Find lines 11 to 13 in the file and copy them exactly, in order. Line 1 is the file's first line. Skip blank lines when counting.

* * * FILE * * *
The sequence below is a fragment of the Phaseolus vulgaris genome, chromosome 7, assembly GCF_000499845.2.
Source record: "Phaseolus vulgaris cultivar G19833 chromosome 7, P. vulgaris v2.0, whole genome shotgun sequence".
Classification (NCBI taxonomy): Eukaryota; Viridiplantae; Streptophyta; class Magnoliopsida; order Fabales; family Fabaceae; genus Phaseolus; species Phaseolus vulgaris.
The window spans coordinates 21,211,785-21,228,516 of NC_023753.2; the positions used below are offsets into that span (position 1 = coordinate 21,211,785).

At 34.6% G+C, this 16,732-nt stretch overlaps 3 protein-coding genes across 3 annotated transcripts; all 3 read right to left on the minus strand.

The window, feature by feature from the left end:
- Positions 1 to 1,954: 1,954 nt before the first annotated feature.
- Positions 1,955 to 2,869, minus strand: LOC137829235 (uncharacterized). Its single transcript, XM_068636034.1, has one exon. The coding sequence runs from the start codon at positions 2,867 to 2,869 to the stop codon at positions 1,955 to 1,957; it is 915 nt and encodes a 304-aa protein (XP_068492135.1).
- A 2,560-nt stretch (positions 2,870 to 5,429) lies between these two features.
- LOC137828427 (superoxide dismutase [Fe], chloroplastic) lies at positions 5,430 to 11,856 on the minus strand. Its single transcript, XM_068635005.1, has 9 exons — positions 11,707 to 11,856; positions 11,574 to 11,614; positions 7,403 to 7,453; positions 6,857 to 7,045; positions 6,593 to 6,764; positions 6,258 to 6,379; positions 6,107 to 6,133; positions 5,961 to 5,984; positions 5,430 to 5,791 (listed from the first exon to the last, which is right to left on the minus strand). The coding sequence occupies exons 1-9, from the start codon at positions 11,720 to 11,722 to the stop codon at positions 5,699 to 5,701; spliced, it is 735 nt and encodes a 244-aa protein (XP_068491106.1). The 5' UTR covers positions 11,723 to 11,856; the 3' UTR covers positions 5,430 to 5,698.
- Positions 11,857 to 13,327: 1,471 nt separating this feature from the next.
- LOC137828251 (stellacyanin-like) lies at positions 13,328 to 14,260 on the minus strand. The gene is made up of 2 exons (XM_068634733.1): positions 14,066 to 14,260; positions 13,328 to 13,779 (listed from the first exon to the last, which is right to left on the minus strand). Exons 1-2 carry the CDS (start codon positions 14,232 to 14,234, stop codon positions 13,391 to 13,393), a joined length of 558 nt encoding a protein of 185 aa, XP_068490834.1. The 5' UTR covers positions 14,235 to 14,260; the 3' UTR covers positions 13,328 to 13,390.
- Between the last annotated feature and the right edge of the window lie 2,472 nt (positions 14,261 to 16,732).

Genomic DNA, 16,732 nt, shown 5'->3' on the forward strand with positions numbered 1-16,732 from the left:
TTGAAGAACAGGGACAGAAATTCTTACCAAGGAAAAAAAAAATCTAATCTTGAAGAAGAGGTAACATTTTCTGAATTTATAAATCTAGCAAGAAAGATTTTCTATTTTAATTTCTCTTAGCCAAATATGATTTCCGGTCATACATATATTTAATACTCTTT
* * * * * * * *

- Positions 11,857 to 13,327: 1,471 nt separating this feature from the next.
- LOC137828251 (stellacyanin-like) lies at positions 13,328 to 14,260 on the minus strand. The gene is made up of 2 exons (XM_068634733.1): positions 14,066 to 14,260; positions 13,328 to 13,779 (listed from the first exon to the last, which is right to left on the minus strand). Exons 1-2 carry the CDS (start codon positions 14,232 to 14,234, stop codon positions 13,391 to 13,393), a joined length of 558 nt encoding a protein of 185 aa, XP_068490834.1. The 5' UTR covers positions 14,235 to 14,260; the 3' UTR covers positions 13,328 to 13,390.
- Between the last annotated feature and the right edge of the window lie 2,472 nt (positions 14,261 to 16,732).